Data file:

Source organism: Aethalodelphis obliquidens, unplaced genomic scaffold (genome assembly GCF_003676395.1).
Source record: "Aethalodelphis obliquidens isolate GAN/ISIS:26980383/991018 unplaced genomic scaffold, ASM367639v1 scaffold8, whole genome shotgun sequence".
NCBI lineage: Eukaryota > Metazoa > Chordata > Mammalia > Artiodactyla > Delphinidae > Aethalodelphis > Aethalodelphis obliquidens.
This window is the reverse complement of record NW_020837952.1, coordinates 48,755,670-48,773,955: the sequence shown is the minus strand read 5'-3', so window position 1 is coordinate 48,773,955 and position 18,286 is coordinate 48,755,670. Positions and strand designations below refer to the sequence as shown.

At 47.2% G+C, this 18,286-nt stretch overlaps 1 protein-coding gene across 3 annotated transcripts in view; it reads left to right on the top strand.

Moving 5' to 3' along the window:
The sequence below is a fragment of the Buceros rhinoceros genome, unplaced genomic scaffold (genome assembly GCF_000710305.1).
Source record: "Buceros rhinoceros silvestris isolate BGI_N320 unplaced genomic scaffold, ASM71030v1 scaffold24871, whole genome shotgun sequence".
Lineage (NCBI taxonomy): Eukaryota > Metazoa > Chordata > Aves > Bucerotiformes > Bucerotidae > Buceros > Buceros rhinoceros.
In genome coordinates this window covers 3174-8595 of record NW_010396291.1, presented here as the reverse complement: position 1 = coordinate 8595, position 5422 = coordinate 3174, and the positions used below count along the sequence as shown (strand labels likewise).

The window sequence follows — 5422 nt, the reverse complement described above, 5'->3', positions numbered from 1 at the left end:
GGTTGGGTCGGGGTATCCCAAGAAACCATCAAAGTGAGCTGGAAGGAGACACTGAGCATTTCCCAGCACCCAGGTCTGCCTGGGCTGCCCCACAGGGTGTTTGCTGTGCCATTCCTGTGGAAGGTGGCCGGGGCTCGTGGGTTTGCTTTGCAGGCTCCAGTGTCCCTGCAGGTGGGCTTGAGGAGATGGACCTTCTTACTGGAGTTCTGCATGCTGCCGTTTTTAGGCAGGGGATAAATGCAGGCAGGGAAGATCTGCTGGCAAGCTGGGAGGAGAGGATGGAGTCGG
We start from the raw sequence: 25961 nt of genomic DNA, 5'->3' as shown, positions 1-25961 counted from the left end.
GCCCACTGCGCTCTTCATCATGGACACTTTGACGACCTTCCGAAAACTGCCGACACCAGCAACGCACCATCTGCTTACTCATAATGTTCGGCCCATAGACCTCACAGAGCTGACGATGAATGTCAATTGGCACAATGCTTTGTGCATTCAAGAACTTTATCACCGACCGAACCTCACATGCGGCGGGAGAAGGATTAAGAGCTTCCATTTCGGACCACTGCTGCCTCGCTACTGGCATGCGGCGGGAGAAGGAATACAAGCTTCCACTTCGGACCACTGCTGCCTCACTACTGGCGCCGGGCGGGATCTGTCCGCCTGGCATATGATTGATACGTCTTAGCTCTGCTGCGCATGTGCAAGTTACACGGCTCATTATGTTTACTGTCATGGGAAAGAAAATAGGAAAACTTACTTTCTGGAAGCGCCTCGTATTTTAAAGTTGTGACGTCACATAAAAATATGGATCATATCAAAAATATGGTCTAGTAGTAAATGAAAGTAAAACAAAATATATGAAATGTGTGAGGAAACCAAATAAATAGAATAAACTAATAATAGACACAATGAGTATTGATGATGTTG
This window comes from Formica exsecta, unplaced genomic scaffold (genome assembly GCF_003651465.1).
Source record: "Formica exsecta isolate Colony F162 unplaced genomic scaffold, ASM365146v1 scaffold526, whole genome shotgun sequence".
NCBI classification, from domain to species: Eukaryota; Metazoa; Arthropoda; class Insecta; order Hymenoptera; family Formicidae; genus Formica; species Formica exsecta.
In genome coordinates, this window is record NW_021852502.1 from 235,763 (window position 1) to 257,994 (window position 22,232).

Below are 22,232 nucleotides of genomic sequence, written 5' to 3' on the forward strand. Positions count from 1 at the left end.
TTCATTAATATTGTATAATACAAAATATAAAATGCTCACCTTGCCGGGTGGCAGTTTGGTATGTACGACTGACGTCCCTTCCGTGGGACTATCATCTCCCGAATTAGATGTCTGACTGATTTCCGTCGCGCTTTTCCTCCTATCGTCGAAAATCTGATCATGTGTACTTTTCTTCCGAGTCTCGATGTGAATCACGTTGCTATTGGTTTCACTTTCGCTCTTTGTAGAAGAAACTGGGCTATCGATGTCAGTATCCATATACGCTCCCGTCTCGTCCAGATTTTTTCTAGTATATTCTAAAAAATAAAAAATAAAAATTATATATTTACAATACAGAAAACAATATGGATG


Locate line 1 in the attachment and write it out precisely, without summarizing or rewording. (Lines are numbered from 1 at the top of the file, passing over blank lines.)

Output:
Source organism: Aethalodelphis obliquidens, unplaced genomic scaffold (genome assembly GCF_003676395.1).